You might expect from that construct that the first link would provide some additional detail, while the second would naturally push the scene forward. No, it was the opposite. The work did this ALL THE TIME. This example is somewhat atypical anyway, in that more often, the highlighted words seemed arbitrary. Like if they were ‘There was no’ and ‘thought we would’ in the above sentence. Even worse, many times there were multiple paragraphs, where the natural thing to do would be select links as you read them, except the first link might move the story forward and expect you to have read the whole page! Independent of any narrative quibbles, this link confusion drove me to distraction.

Between the character, plot and UI choices, this was not for me. I could certainly see this playing better in context of a larger series, and hope longtime fans appreciate this more.

Mystery, Inc: Daphne
Vibe: Horny Space Demons
Polish: Textured
Gimme the Wheel! : If this were my project, the UI is where I would put my energy. It is a linear novel of sorts. I would give a lot more thought to the link architecture and its impact on how the piece is read. I would especially make sure those nifty asides are consumed in a natural way.


You Can Only Turn Left by Emiland and Mary Kray, and Ember Chan
Playtime: 15min, two passes

I know I just said two passes, but this is a one playthrough game. It pretty crisply tells you exactly what it is up front - an exploration/simulation of the grey area between sleep and wake. The presentation is terrific - swirling backgrounds of symbolic dream images or sleepiness-contorted real world fragments. I think the plunging, swirling staircase was my favorite. It also plays with font and layout in intriguing and evocative ways very much adhering to its mission statement.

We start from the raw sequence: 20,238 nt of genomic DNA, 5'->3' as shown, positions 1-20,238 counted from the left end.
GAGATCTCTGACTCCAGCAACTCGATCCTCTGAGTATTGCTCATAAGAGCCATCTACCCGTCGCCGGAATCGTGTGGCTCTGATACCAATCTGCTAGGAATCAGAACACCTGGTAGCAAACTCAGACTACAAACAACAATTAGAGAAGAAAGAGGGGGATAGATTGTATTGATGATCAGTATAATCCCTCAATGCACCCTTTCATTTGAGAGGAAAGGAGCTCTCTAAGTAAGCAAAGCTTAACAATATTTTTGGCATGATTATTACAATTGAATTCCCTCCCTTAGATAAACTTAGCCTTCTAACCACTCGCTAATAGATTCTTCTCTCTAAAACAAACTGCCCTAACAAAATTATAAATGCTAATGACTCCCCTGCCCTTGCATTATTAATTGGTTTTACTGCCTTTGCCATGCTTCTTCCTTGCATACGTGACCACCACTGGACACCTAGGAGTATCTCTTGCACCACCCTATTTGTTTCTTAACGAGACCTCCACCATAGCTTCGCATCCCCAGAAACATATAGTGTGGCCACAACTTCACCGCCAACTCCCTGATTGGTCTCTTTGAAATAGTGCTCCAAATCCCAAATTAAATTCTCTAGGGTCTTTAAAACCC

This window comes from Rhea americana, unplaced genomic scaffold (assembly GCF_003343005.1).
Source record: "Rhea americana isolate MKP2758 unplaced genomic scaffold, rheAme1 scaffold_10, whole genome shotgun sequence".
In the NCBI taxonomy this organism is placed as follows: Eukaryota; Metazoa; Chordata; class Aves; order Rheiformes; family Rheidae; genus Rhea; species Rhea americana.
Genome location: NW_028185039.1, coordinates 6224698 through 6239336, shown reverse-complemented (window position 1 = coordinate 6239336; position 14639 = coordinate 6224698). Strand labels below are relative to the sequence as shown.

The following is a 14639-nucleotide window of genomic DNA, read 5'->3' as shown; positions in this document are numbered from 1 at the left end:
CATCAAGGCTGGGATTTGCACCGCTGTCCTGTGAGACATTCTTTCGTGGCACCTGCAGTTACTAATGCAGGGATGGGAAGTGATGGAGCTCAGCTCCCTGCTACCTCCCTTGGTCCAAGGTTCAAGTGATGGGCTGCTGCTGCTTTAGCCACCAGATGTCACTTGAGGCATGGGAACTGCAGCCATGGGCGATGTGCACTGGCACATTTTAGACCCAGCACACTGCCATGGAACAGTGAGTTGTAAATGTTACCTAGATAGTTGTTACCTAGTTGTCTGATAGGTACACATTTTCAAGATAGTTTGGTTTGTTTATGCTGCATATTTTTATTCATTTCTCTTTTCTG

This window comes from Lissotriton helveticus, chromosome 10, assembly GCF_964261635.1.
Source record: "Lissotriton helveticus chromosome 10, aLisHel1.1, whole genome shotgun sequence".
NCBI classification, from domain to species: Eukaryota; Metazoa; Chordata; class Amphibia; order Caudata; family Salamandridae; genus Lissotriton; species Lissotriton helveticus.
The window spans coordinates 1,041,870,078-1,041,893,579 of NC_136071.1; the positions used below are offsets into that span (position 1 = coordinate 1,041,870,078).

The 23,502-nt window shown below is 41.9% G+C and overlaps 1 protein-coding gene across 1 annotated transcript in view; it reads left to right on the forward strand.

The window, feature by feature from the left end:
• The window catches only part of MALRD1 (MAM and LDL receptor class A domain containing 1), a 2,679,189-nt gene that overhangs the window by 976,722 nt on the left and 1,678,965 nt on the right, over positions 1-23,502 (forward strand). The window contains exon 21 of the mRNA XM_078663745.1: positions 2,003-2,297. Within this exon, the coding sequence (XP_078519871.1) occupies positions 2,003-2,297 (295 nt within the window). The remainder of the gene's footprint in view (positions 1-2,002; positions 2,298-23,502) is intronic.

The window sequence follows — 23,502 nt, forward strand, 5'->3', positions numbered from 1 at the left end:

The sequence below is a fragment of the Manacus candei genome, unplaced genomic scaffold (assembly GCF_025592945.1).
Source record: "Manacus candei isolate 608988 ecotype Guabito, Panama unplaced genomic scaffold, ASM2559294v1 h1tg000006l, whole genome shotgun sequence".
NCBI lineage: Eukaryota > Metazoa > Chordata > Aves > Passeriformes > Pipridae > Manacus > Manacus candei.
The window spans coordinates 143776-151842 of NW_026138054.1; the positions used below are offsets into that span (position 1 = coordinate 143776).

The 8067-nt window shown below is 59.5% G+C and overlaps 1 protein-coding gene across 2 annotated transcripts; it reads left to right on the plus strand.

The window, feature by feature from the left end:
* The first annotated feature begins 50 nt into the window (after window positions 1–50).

The story it tells is drowning in specificity, to its great benefit. It’s not trying to be a general dream state, with shadowy details that might or might not resonate with you the reader. It presents a protagonist of specific experiences, well and tightly described, then sleepily distorts those vignettes. That is its true power. Those specific details are our entry into this halfway-state. Only by understanding what clear looks like to we appreciate the depths of murky. I was swept along in its thrall, and happily report it delivers its intent with panache and confidence.

My first playthrough left me in a happy fog, kind of like an hour into an evening of edibles. Uh, so I’m told. Always leave them wanting more, right? Well, when I want more, I want MORE. In this case, that meant revisiting this short work.

Peppered throughout the proceedings are occasions where you get to select sleep v wakefulness. I decided to poke a bit, see what those choices amounted to. This was a mistake. During first playthrough, my selections had everything to do with the ebb and flow of the dreamstate. Where did it FEEL like I was going. That was cool.

Second time, deliberately playing with it, it looked to me like those choices had no effect on the narrative. Worse, the way I determined that was making a choice, then going back and making the other choice. Sometimes this was not possible, but when it was I detected no difference in the subsequent text. It didn’t seem to matter which choice you made. Except it did, because making a choice and rolling with it kept you in the flow of the piece. Stutter-stepping back and forth shattered that calm and effectively destroyed the mood of the piece. Which was really its whole point!

Learn from my mistakes, team. This is a really cool one-off experience. Like my oft-cited butterfly, examining it closely wrecks it.

Mystery, Inc: Shaggy. You know why.
Vibe: Pre-Munchies Fog